‘On the inside, I was crumbling’: New regional support for perinatal depression

27/08/2018 Posted by admin

Across Australia up to one in five new mums and one in 10 new dads may experience symptoms of PNDA – which is almost 100,000 expectant and new parents each year.MUMS and dads in the bush have been given a leg-up onperinatal depression and anxiety with a free specialistcounselling videolink service to cut travel and expense in rural and remote areas.
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Deputy Premier John Barilaro and Minister for Mental HealthTanya Davies will today announce government’s $270,000investmentin Gidget Foundation Australia’s Start Talking program.

Mrs Davies said government’sfunding would help facilitate up to seven one-hour video call sessions per client with a trained psychologist, as part of the client’s GP-referred Mental Health Plan.

Perinatal Depression and Anxiety is a condition commonly experienced by women during pregnancy and the year following the birth of a baby.New fathers are also vulnerable to PNDA.

Across Australia up to one in five new mums and one in 10 new dads may experience symptoms of PNDA – which is almost 100,000 expectant and new parents each year.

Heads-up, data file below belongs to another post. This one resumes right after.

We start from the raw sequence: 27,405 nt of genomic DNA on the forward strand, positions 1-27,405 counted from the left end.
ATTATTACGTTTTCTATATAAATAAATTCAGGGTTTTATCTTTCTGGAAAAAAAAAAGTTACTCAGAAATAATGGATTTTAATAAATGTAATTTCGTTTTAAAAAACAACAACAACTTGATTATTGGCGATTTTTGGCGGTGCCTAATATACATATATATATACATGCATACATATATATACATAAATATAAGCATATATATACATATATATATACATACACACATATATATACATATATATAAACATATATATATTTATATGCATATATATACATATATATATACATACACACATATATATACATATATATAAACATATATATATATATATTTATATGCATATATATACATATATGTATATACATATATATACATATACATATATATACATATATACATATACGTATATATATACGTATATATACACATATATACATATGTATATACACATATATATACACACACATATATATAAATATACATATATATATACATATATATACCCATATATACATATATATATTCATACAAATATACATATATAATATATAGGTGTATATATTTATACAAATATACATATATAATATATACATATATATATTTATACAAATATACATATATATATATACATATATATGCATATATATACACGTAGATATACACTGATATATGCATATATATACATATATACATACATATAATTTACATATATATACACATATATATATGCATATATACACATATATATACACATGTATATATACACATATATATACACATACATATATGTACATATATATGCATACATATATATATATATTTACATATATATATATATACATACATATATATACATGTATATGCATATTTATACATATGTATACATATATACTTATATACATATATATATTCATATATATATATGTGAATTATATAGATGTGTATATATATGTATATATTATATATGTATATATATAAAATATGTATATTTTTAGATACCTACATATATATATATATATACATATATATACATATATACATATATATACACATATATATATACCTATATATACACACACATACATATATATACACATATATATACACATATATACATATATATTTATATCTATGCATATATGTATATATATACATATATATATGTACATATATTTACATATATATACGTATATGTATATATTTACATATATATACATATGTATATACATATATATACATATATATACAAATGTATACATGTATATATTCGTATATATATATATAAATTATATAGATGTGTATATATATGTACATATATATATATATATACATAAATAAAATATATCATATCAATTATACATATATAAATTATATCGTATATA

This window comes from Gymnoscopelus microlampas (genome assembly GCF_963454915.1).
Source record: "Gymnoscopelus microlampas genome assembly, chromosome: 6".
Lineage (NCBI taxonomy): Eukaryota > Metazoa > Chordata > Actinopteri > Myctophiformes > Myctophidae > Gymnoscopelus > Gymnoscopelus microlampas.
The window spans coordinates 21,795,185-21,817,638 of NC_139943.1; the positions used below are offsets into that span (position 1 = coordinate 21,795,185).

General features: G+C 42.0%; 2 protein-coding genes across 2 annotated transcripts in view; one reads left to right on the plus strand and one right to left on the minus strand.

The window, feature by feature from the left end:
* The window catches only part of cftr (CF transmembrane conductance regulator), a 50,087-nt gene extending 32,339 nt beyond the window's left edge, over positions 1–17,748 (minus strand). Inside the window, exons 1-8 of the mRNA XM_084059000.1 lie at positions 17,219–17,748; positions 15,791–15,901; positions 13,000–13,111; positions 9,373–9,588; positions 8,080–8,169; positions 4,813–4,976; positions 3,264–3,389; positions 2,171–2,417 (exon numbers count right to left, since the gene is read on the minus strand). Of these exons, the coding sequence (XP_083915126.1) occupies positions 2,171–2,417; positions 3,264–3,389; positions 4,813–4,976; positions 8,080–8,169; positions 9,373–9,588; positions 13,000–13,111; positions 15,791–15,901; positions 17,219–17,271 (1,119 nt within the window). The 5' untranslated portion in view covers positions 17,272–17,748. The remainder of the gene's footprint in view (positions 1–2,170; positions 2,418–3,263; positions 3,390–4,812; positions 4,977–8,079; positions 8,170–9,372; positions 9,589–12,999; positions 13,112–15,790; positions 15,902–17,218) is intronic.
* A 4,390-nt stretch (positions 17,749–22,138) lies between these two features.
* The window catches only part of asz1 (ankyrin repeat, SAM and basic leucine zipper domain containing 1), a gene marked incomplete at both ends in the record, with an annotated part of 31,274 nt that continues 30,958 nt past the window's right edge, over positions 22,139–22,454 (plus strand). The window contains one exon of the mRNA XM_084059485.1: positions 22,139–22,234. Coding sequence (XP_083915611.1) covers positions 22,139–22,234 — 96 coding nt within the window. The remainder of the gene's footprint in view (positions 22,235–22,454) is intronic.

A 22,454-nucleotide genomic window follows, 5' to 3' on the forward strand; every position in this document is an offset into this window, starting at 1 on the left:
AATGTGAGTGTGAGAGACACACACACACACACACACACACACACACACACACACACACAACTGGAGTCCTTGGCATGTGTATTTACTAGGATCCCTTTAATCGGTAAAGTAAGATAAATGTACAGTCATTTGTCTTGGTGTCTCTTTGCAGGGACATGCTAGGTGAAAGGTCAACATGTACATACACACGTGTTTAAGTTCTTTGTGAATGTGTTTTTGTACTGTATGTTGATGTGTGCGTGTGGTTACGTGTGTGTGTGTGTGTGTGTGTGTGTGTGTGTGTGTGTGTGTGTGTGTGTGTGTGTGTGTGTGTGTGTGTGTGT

One of those women was Gerringong-based Chelsea Pottenger, a former Division one USA college basketball athlete and top senior corporate professional.

She was hit hard with postnatal depression in 2015.

Chelsea Pottenger, Gerringong, and daughter Clara. Chelsea was hit hard by postnatal depression and axiety in 2015.

“I hid behind a veneer of always being perfectly groomed and telling my friends and family I was doing okay,” she said.

“I would smile when people said how beautiful my daughter was, as I looked on not recognising the child I held in my arms.

“I started experiencing more severe anxiety, sadness, episodes of crying and guilt of not ‘getting it’ as a new Mum.

I even tried to go back to work. I remember being at a business meeting, with my hair done, smartly dressed, pretending I had it all together, while on the inside I was crumbling.”

Mr Barilaro said families in remote areas don’t always have the same access to psychological counselling as those in the cities.

“Many parents are unaware of the risk of developing Perinatal Depression and Anxiety, so it is reassuring there are psychological counseling services available, if required, no matter where you live,” he said.

Family and friends established the Gidget Foundation in 2001, which has grown to assist thousands of expectant parents and their families each year. ‘Gidget’ was the nickname of a young mother who took her own life while suffering from unrecognised postnatal depression.

For more information please visit www.gidgetfoundation.org.au or call1300 851 758.

The Land

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